What the health?: Ready.... SET... GOALS

What the health? Ready... SET... GOALS (credit: Elizabeth Haldane/Sports editor) What the health? Ready... SET... GOALS (credit: Elizabeth Haldane/Sports editor)

Vince Lombardi once said, “What you’ve got to have is faith and discipline when you’re not yet a winner.” But the majority of us are already winners.

Enrolled in an outstanding university and on our way to bright and promising futures, many Carnegie Mellon students feel a sense of accomplishment. At the same time, we all have something in common. We always seem to be reaching for more: adding classes to already overloaded schedules, joining every organization that exists, and volunteering in non-existent spare time.

So is Lombardi talking to us? Well... yes. Anyone can strive for more. Anyone can reach higher. And everyone needs that faith and discipline in order to accomplish these goals.

What is it about goals that has teachers, parents, and the “Coach of the Century” preaching? If one examines interviews and quotes by famous leaders and successful characters in history, one will find that each of them credits determination for achieving goals as the key to success.

Goal setting not only helps a person reach a target, but also may increase the person’s confidence and self-esteem. A person may also bring a friend into his or her plans, thereby increasing the dedication and reward simultaneously.

It can be as easy as telling your best friend you would like to run together in the Great Race at the start of the next school year, and some people find that having a set deadline or event to culminate the hard work they put in is very motivating and rewarding. Goals can be very specific (“Drop one minute on my one-mile run time”) or general (“Run at least three times a week”), but one thing is for sure: They work.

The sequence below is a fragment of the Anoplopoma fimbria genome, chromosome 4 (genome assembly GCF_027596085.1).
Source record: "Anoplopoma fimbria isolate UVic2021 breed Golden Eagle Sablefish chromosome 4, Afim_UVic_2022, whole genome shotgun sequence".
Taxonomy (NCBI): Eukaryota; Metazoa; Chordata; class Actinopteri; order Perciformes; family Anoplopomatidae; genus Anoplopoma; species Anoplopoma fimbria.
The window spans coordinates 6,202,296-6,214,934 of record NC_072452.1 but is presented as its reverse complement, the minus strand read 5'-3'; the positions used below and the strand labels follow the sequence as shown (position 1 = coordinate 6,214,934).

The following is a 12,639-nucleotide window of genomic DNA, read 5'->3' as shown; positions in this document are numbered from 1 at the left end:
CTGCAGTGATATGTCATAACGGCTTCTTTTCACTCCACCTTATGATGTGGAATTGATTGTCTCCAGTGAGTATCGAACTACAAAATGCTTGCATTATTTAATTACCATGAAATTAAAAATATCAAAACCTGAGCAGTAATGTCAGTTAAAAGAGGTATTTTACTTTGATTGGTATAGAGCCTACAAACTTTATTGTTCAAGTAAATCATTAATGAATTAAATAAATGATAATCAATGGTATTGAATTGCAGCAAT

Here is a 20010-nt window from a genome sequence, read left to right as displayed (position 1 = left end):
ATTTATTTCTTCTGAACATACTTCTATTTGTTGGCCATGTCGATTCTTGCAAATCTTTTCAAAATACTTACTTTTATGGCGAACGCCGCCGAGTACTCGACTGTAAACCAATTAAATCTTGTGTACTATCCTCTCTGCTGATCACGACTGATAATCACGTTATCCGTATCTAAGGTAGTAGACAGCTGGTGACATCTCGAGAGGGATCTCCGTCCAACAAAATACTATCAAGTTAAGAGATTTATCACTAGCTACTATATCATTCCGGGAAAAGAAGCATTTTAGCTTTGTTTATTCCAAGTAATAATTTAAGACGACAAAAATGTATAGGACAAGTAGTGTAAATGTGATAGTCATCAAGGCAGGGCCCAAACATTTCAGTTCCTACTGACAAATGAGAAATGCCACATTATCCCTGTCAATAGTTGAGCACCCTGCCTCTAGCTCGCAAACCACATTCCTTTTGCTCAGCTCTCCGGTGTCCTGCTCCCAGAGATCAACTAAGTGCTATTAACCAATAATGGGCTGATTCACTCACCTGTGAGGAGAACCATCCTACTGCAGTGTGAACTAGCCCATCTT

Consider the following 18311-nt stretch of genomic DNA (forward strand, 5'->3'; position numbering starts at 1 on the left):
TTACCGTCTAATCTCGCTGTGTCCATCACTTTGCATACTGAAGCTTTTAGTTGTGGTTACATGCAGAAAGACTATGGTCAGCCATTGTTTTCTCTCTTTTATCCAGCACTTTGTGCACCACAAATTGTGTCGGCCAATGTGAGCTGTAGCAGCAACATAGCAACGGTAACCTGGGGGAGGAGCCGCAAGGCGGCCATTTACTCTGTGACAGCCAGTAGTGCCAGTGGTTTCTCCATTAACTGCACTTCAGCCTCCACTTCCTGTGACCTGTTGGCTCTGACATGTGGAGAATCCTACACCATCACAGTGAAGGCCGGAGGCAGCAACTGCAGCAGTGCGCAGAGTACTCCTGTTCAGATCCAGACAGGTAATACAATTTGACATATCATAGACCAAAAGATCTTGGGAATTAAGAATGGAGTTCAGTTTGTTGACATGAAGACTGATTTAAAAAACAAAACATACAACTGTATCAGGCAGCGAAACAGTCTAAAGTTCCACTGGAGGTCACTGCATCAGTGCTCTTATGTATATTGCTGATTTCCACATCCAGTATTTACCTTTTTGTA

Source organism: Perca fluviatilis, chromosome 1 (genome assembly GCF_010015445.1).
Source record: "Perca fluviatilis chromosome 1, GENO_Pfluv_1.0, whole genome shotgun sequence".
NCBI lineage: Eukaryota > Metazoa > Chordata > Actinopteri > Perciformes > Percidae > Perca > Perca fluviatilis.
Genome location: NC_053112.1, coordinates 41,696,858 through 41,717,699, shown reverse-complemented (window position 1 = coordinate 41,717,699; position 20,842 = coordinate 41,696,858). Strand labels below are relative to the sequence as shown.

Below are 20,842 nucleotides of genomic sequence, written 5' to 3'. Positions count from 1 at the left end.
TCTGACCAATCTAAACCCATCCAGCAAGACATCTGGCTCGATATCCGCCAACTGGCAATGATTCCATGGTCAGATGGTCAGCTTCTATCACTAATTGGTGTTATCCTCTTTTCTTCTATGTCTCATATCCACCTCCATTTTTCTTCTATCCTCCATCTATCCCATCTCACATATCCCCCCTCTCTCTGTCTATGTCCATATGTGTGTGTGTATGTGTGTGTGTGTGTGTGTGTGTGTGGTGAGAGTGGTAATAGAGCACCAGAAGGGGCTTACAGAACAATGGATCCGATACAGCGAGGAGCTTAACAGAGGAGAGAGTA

Studies show that there is a definite relationship between setting goals and being successful. So don’t just think about it, make a resolution to accomplish the things on your to-do list, and you may just be one step closer to success.

There are so many ways to set goals for yourself. Some people find that writing them down and displaying them in a location that is commonly seen is very inspiring. Others find that a photo can represent what they would like to accomplish, such as the common poster of a muscular man that can be found in a weightlifter’s room. Many people wear a bracelet or necklace to remind them of their plans for the future, and this tangible object is a constant reminder to stay strong and motivated. Any of these techniques can work for a number of people; the key is finding what works for you.

Whatever you choose, there are some common suggestions that seem to help the majority of goal-setters. has plenty of advice for people seeking to pinpoint what they would like to accomplish, such as making goals positive, precise, realistic, and rewarding.

It is also commonly found that by taking small measurements to track progress, one can adjust his or her plans accordingly and work toward goals more efficiently. One example of this is obviously weight loss, which can be measured not only by the number on the scale, but also by looseness of clothing, BMI, blood pressure, or ease of exercise.

Athletes know goal-setting very well. Swimmers, runners, and cyclists are all examples of athletes who measure their progress numerically. Team players can sometimes sense an increase in skill level or comfort during their sports. No matter how it is done, keeping a journal or mental log of your small successes can be a window into how close you are is to achieving that desired goal.
Everybody knows that person who comes back in August after summer with a brand new look or more outgoing personality. Chances are that this person decided to make a change and set goals over break.

We are all growing up, we are all becoming our destinies, and it is all in our own hands. So go for it. If you’ve always drooled over those people at the beach with rock-hard abs, work toward making yourself one of them. If you’ve been dying to play on the lacrosse team ever since you arrived at school, hone your skills over the summer months and impress the team in the fall.

The harder you work, the greater the results, and setting goals for yourself can turn the seemingly impossible into reality.

Learn that new sport, or work on those thighs. Either way, you will feel happy and confident once you hear the reactions from your friends after months of not seeing the new you.

Try it. Your body will thank you later.